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Underwriters, auditors, and other usual suspects: elements of third party enforcement in US and European securities law

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The financial scandals of the last decade have called into question the effectiveness of the system of securities regulation in many countries. Articles that have examined the origins of the regulatory crisis have concluded that the classical tools of corporate governance for the supervision of management have lost their force as a result of new incentive structures in the financial markets. They see as the solution to the regulatory lacunae the utilisation of financial intermediaries as gatekeepers, i. e. as agents that ensure compliance of the primary market actor (the issuer) with applicable rules by reviewing its disclosures and withholding their participation in transactions if violations occur. This essay analyses the most important liability provisions of US and European securities regulation in light of the gatekeeper theory. It identifies deficiencies in the current regulatory regime, suggests that some aspects of US securities regulation may serve as an example for a development of the European system, and highlights the dangers that a lack of legislative attention and a reorientation of the judiciary towards general principles of tort law create. It concludes by advancing a tentative explanation of certain trends of convergence between US and European regulatory mechanisms that can be observed.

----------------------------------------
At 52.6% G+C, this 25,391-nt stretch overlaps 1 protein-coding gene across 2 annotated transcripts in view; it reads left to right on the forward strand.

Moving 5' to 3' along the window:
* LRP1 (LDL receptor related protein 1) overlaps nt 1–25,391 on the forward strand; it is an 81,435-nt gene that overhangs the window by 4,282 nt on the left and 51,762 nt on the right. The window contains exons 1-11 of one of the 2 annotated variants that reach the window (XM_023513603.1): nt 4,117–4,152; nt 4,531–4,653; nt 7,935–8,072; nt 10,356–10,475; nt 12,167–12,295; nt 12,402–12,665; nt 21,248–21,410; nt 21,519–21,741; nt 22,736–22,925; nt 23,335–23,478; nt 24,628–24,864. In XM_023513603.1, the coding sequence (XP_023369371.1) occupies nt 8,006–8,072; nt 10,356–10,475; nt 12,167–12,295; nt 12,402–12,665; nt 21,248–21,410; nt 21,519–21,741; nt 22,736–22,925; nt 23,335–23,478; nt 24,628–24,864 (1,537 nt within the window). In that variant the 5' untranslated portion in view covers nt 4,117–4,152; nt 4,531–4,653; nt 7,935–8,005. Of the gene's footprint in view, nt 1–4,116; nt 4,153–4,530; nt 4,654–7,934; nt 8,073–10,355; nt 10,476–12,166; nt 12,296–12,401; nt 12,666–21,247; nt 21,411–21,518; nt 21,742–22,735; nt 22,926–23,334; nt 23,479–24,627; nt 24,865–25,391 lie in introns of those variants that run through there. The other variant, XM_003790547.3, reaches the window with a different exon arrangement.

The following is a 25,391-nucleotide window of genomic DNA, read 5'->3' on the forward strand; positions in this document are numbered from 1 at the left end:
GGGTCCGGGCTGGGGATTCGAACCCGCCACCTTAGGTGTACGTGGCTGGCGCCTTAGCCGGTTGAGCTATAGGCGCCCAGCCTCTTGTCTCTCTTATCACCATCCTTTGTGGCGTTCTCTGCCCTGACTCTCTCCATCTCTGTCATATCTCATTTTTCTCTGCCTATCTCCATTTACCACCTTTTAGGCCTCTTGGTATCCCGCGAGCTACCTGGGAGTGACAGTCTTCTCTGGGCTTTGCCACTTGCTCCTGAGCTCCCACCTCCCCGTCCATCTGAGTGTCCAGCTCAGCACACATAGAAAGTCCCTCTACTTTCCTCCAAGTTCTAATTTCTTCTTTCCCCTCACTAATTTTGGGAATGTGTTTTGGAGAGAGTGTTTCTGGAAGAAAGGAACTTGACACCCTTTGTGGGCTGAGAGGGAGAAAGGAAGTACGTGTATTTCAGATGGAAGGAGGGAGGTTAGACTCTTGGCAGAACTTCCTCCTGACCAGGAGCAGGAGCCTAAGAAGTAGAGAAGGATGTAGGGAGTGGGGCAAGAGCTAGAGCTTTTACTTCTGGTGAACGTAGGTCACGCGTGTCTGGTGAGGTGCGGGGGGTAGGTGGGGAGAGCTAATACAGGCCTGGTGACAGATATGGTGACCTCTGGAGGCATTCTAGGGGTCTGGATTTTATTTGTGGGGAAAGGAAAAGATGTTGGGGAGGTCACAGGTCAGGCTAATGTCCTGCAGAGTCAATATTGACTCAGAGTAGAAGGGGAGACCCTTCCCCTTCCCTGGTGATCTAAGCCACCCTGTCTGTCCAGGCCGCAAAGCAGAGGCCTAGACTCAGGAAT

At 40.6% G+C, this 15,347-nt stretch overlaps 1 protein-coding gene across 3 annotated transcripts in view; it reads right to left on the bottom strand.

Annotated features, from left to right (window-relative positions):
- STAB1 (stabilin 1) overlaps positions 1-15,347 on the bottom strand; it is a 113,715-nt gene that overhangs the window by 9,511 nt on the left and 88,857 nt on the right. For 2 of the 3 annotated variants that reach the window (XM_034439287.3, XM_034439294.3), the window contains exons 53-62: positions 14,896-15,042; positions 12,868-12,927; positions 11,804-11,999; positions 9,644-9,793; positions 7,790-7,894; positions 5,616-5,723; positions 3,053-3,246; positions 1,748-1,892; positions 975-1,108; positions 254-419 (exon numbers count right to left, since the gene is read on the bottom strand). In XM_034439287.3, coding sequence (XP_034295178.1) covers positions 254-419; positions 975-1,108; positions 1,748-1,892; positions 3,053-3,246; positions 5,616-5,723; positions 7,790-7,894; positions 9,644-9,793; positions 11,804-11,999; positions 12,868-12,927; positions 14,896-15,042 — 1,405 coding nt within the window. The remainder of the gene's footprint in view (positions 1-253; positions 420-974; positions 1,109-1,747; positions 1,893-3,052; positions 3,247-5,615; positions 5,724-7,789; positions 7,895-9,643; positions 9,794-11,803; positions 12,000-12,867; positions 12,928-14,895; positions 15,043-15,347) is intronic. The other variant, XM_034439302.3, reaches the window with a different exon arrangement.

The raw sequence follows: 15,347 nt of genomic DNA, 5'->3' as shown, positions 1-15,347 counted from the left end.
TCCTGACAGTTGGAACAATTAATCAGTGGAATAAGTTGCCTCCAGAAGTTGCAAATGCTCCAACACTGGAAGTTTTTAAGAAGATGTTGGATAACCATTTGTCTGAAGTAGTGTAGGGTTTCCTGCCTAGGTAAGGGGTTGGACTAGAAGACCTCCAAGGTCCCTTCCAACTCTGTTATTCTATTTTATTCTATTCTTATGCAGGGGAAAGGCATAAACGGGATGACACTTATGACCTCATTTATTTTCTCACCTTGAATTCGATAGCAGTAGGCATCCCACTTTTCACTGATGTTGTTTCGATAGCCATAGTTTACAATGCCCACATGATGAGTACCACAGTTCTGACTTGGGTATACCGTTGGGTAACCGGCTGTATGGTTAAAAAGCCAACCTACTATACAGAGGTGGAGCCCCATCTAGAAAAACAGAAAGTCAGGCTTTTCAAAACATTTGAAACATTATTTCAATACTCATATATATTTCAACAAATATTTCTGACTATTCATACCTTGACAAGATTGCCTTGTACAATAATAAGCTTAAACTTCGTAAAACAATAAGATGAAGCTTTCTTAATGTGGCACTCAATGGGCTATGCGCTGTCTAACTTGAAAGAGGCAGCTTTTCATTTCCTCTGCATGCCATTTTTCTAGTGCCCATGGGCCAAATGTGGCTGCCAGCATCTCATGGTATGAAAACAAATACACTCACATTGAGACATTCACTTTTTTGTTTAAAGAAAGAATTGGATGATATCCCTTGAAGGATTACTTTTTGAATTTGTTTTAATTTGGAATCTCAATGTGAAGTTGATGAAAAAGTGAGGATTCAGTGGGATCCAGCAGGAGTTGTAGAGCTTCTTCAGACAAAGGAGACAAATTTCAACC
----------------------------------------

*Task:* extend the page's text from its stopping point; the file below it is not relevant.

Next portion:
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en

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http://eprints.lse.ac.uk/26920/

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